Jim, not to get off on a tangent, but DALLAS researcher Matt Douthit (a friend of mine on Facebook----and we actually communicate quite often haha) was stunned by this bit of news- when I alerted him to this, he posted "Whoa!!!!!Surely there has to be!!! I’ll look into it! Thanks!!" [Matt is coming out with a massive medical evidence/ pro-conspiracy book very soon; he is only 21 or so]:

Testimony Of Mary E. Bledsoe
 

The testimony of Mary E. Bledsoe was taken at 9:30 a.m., on April 2, 1964, in the office of the U.S. attorney, 301 Post Office Building, Bryan and Ervay Streets, Dallas, Tex., by Messrs. Joseph A. Ball, David W. Belin, and Albert E. Jenner, Jr., assistant counsel of the President's Commission. Mrs. Mary E. Bledsoe was accompanied by her attorney, Miss Melody June Douthit.

 

Edited by Vince Palamara

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David Lifton said:

Do you think that Oswald and Kennedy "crossed paths" by accident? .... As the chronology plainly reveals, the motorcade route was deliberately designed to create this "crossed paths" situation. .... Moreover, it was a route that had been selected and agreed upon days before, starting around November 14th. .... What we have here is important evidence of premeditation in terms of the design of this crime, and recognize it for what it is.

No, what we really have here---with respect to the motorcade route---is a natural and logical and ordinary and non-sinister decision being made by the United States Secret Service (in conjunction with the Dallas Police Department) to take President Kennedy's motorcade down Elm Street in Dallas, Texas, in order to get the Chief Executive from Main Street to the Stemmons Freeway and then on to the Trade Mart.

It is the conspiracy theorists of the world who insist upon turning ordinary happenstance into a massive pre-planned conspiracy plot.

And to think, as many conspiracy theorists do, that the very ordinary and non-conspiratorial way in which Lee Harvey Oswald became an employee of the Texas School Book Depository in mid-October of 1963 (a full MONTH before the Dallas motorcade was even finalized) can somehow be turned into an act of "conspiratorial planning" is not reasonable thinking at all, in my opinion.

Plus, there's this very important "motorcade-related" article [below] that appeared in the Dallas Morning News exactly one week before the assassination, which paints a dim picture for there being any motorcade drive through downtown Dallas AT ALL on 11/22/63. Do some conspiracists (like David Lifton) think this 11/15/63 article is nothing but a lie or a ruse, just to throw people off? Or do some CTers really believe that a plot to murder the President on Elm Street in Dallas wasn't even conceived until AFTER this newspaper article was published on November 15th?....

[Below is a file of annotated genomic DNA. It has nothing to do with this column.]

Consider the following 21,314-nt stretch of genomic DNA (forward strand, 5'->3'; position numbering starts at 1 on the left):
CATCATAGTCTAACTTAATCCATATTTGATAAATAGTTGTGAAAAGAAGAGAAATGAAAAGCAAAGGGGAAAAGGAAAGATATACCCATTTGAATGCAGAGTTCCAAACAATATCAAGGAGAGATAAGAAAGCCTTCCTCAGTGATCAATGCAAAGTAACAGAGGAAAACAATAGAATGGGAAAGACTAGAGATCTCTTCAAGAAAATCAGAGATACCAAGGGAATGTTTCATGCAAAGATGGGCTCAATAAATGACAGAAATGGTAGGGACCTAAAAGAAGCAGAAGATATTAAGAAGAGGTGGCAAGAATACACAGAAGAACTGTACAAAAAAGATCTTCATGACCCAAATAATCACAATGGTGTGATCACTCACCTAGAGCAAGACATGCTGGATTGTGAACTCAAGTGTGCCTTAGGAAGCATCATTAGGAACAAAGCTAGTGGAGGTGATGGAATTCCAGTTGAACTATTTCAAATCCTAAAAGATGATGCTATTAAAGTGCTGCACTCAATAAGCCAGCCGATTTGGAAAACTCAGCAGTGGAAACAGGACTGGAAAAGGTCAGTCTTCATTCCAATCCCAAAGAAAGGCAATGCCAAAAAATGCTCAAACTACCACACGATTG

11-15-63.png

"Dallas sponsors of a luncheon said they expect President Kennedy to travel between the site and Dallas Love Field by the most direct traffic artery. They see little chance that the President will change his plans to include a motorcade through Downtown Dallas." -- Dallas Morning News; November 15, 1963

 

Edited by David Von Pein

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On ‎5‎/‎27‎/‎2018 at 4:27 PM, Joseph McBride said:

The Industrial Boulevard route supposedly was considered too grungy for a presidential

motorcade, but they would have seen more voters than by whizzing along the freeway

to the Trade Mart. Still, by the time they reached Dealey Plaza, they had

been seen by many thousands of people downtown and on the way from the airport. There was also a time consideration. As it was, the motorcade

was running five minutes late as it entered Dealey Plaza. But the excuses don't

explain the decision to violate Secret Service protocol, which required the limousine

to not to go below 25mph. It was going about 11mph after the dogleg turn onto Elm Street..

Hi, Joseph! Big fan of your book! As I stated elsewhere, JFK motorcaded thru the slums of Caracas and thru Harlem...so Industrial Blvd was a piece of cake in comparison.

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1 hour ago, Rich Pope said:

Sorry, you're completely wrong.  We have the newspaper clippings showing the parade route kept changing many different times...

Here ya go, David L. .... you can borrow this icon from me. It comes in handy every time somebody repeats these idiotic words --- "the parade route kept changing"....

Computer20Head20Bang.gif?w=280&h=210&fit

 

 

Edited by David Von Pein

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2 hours ago, Rich Pope said:

Sorry, you're completely wrong.  We have the newspaper clippings showing the parade route kept changing many different times in the Dallas Times Herald and the Dallas Morning News.

I'm not going to waste time re-typing what has already been published but Howard Roffman's excellent book Presumed Guilty spends plenty of time on the topic proving not only was the route often changing, but Oswald himself if he were acting as a lone-assassin, could not himself have even known the route.

Sorry, Rich Pope, but its you who is wrong.